Published November 17, 2014
International human rights groups called on Vietnamese police to quickly find the attacker who barged into a journalist's bedroom and set him on fire while he was sleeping
The calls Tuesday followed the death of veteran newspaper reporter Le Hoang Hung, 50, on Jan. 29 from severe burns suffered during the attack.
Both organizations expressed concerns that Hung's aggressive reporting at the Laborer newspaper in the southern Mekong Delta may have prompted the attack.
"Media killings are rare in Vietnam, and authorities should act to ensure that a culture of impunity does not begin to take root," Shawn Crispin, of the New York-based Committee to Protect Journalists, said in a statement.
The state-controlled Tuoi Tre (Youth) newspaper reported that Hung had recently been covering corruption and cross-border smuggling issues and that he had received threatening messages on his mobile phone prior to the attack. A colleague at his paper said his assailants may have been motivated by revenge, but local media have reported Hung saying that he did not have any enemies.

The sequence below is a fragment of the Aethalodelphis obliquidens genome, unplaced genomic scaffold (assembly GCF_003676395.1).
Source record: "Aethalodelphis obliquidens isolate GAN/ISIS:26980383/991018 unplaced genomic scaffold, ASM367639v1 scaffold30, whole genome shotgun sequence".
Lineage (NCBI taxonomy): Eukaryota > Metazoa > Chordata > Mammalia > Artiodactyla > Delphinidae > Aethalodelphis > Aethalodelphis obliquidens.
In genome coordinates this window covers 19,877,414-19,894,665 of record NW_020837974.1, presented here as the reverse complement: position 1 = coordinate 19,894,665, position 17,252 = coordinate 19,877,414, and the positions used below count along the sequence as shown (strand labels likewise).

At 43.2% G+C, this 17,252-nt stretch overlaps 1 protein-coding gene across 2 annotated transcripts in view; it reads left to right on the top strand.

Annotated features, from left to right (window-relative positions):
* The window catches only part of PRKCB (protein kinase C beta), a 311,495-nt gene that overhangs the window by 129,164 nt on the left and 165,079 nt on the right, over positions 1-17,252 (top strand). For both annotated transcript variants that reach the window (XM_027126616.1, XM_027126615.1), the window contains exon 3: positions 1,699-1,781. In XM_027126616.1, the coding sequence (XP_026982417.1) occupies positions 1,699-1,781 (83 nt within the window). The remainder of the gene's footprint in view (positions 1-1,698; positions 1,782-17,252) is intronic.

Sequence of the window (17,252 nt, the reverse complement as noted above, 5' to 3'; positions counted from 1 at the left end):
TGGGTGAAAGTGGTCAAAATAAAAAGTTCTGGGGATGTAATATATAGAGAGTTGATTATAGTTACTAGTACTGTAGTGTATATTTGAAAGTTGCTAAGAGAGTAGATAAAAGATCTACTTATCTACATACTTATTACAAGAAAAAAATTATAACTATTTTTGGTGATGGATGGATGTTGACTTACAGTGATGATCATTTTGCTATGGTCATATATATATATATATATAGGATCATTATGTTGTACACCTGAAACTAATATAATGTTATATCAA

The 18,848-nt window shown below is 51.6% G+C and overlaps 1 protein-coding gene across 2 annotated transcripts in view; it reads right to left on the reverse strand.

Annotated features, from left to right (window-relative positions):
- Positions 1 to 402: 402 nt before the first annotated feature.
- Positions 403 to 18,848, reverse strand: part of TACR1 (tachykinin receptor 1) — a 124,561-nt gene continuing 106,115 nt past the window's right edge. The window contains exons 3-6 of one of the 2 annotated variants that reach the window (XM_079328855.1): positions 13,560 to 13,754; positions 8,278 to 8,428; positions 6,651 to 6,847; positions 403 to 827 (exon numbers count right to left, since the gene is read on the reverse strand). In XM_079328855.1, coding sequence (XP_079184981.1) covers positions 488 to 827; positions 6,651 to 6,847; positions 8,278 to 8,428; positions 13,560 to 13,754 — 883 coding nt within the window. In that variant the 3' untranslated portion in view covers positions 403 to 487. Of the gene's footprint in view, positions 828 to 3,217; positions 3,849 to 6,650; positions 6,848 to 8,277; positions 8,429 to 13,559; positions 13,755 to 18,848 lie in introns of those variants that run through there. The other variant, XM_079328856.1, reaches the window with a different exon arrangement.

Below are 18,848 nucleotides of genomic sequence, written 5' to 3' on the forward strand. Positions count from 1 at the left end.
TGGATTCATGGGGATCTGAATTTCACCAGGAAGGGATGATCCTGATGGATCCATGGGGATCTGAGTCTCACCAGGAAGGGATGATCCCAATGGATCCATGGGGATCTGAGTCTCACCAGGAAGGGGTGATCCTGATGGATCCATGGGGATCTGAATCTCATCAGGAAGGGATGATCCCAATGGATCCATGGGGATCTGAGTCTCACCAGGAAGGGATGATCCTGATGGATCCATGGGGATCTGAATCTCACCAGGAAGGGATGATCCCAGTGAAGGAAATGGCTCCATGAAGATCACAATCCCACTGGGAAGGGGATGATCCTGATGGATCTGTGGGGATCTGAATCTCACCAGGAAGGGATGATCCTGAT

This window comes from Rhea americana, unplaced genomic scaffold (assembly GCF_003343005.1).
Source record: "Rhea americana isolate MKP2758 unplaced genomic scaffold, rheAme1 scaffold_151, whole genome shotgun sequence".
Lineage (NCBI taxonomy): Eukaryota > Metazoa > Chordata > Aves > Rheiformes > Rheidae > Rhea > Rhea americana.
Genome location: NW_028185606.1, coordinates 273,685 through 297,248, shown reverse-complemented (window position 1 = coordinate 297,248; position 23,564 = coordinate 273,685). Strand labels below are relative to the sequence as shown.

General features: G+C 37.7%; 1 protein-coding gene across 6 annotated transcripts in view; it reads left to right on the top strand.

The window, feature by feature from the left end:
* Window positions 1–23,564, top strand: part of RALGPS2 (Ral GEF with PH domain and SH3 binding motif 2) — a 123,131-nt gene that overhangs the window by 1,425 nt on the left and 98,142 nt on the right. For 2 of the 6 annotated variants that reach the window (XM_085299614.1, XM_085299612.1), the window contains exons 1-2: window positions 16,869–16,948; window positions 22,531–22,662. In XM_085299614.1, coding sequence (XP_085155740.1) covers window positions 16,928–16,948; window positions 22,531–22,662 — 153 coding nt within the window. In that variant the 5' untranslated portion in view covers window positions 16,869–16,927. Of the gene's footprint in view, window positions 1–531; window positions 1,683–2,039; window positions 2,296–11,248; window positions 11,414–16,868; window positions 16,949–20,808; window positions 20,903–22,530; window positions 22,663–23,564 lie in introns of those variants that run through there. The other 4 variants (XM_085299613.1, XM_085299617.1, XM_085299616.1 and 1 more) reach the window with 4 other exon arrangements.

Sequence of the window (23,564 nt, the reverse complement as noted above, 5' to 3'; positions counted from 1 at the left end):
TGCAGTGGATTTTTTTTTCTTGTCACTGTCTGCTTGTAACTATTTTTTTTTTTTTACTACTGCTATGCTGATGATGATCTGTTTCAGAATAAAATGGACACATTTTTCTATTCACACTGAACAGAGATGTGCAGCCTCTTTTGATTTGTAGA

"This brutal attack is an affront to free speech and press freedom in an already restrictive environment of government control and censorship," the Belgium-based International Federation of Journalists said in a statement Tuesday.
Hung suffered burns on half of his body after an intruder came into his bedroom on Jan. 19, doused him with a chemical and set him fire in his bed. He was taken to a hospital in Ho Chi Minh City where he was treated for third-degree burns on 20 percent of his body. Photos of his bedroom showed a charred wall along with a blackened mattress covered in ash.
Police are still investigating.
All local media in Vietnam are state-controlled, and journalists are severely restricted. A number of reporters and bloggers have been jailed in recent years after writing pieces critical of Vietnam's one-party Communist government.